In November 7th, for the tenth edition of the Free Zone Film Festival, which deals with social topics, there will be a gala opening with the screening of a documentary 20.000 Days on Earth in Sava Center.
Ticket sale starts October 1st at Sava Center, and October 5th at Eventim outlets.
20.000 Days on Earth as a docu-fiction biopic of a rock and roll superstar, a musician, a poet, a writer and a screenwriter hasn’t come by chance.
Ian and Jane previously made 14 short films for the reissue of the complete discography of Nick Cave and the Bad Seeds. In those films former and current members of the band, asociates, coleagues and devoted fans of different age comment their favourite songs from those 14 studio albums of the band and the significance that those songs had in their lives, vividly portraying all incarnations of a strange phenomena in the contemporary rock scene – Nick Cave.
In the film 20.000 Days on Earth the auteurs take a step further. They do not deal with Cave as a man as much as they deal with his artistic persona and him as a storyteller.
Death, love, God and sex – he is a combination of Elvis from hell and a serial killer, a dark preacher and a convict on an electric chair. If that’s not enough, he writes books and film scripts, composes music for film and theater, obssesively leaned on an analogue typewriter on a table filled with notes and books.
Forsythe and Pollard do not deal with the demystification of the rock star, on the contrary, they arrange situations, provoke reactions, they flirt with his ego and open up a space in which reality and fiction are two parallels existing in one ordinary day of an extraordinary man.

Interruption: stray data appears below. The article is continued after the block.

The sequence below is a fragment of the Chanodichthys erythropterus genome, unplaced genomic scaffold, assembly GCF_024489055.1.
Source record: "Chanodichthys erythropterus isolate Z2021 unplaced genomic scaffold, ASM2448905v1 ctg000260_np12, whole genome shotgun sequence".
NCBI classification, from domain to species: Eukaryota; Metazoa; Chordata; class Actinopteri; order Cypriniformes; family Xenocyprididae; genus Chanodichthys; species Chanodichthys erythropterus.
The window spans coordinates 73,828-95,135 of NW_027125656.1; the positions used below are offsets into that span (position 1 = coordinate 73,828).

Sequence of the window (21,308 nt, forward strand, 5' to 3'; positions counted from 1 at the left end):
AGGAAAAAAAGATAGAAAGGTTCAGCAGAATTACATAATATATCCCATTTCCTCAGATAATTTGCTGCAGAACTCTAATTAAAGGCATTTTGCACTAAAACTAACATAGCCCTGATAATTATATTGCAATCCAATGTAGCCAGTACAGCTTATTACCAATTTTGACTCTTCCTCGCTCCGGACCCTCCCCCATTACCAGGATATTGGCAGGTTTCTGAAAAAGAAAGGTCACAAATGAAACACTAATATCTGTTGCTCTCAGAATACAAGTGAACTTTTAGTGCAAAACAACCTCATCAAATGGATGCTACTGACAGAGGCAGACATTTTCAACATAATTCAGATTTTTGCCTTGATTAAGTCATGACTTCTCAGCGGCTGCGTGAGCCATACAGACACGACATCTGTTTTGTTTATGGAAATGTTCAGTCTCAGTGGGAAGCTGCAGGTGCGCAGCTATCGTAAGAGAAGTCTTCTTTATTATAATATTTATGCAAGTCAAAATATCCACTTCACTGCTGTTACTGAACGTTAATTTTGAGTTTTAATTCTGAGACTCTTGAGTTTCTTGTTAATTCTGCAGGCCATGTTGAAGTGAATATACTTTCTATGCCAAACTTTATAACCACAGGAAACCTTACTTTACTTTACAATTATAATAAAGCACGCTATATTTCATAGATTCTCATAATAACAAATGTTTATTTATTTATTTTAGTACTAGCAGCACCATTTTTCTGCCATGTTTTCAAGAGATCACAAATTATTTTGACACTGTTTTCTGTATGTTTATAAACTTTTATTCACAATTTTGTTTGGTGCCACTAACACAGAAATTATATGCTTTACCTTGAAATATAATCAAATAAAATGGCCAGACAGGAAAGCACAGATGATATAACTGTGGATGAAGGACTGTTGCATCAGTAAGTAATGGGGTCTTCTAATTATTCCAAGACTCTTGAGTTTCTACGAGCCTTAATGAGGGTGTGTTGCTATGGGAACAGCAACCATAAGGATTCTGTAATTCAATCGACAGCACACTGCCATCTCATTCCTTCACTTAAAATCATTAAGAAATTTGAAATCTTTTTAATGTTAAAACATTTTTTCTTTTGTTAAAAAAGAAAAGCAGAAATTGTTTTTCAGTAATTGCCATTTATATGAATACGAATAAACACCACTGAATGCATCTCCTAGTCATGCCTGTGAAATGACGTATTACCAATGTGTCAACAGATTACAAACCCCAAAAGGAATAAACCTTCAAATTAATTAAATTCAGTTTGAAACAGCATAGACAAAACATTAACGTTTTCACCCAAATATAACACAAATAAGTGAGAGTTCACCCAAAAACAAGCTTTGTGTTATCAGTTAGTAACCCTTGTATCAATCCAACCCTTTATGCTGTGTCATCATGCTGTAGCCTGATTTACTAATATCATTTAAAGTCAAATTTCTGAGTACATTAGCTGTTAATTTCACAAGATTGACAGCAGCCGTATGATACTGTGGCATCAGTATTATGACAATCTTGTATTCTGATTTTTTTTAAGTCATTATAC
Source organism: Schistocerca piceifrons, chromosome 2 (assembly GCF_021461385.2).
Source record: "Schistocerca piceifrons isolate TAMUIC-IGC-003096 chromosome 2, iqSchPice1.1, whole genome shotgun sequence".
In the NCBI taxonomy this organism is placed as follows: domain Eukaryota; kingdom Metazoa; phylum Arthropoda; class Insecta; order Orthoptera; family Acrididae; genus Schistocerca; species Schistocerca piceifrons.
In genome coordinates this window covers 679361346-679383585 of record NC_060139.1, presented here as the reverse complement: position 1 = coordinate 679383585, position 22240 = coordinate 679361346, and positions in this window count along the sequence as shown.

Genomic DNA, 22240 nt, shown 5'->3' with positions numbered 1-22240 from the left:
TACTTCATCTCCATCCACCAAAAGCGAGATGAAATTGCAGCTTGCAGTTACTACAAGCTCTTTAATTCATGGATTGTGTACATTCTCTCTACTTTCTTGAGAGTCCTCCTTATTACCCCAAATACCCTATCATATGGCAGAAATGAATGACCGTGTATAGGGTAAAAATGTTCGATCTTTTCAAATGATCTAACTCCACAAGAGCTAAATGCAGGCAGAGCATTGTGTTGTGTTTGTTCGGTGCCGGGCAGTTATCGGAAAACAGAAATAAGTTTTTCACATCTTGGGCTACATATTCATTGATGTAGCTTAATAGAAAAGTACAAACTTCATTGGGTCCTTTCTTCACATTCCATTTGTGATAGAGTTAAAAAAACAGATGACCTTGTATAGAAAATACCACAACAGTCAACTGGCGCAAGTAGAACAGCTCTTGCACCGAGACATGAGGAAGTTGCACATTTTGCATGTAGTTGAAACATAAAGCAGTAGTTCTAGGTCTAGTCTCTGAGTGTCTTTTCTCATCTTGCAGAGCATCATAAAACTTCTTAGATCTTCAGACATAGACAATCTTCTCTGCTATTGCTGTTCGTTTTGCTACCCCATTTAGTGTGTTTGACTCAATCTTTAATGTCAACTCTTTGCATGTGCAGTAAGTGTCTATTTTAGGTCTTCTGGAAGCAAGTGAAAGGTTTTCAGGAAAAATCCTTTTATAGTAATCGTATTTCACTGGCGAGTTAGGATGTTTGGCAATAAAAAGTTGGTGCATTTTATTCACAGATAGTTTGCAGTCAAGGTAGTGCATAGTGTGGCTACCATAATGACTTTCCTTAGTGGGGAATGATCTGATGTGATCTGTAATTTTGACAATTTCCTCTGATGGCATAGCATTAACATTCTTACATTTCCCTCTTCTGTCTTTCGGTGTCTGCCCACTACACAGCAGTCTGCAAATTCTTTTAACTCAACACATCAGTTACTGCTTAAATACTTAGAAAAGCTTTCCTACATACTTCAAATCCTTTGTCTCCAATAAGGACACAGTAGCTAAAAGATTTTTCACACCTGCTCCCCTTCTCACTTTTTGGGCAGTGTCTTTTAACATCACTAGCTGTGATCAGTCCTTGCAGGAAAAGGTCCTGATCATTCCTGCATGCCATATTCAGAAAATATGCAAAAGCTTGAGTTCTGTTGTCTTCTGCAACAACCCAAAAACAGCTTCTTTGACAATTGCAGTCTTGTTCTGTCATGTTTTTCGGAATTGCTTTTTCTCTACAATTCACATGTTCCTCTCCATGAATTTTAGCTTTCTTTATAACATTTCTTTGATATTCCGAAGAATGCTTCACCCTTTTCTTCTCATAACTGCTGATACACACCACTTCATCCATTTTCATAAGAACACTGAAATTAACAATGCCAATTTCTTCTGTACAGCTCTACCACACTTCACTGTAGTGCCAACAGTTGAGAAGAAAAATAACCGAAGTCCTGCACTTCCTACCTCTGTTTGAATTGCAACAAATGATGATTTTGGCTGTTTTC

“He’s a ghost, he’s God, a man, a guru” while he, as an all-knowing storyteller, explains his music and talks about the unbreakable bond between existance and storytelling, time and reminescence. Tied together, they are the sole essence of our own being, without them there wouldn’t be us as well, as Cave points out in the film.
On the peak of his fame and commercial success, a fifty-five year old admits in front of the camera that his biggest fear is the loss of memory as it leads to non-existance.
We can be saved only if we leave something behind us and share it with others. In the film finale we witness that “something” as Cave, the storyteller, steps on stage in the Sydney Opera House, giving the word to Cave, the musician, and his band, The Bad Seeds. Art transforms us, it takes and gives the best of us, it is the essence of our existence, and it will be as long as there is us.
When 20.000 Days on Earth opens the 10th Free Zone Film Festival on November 7th it will be an end of an era, as well as a new begining. This film is a dedication and a gift to our beloved audience. We thank you for your support, inspiration you’ve given us and durability for the last ten turbulent years, for all of our past and future memories.
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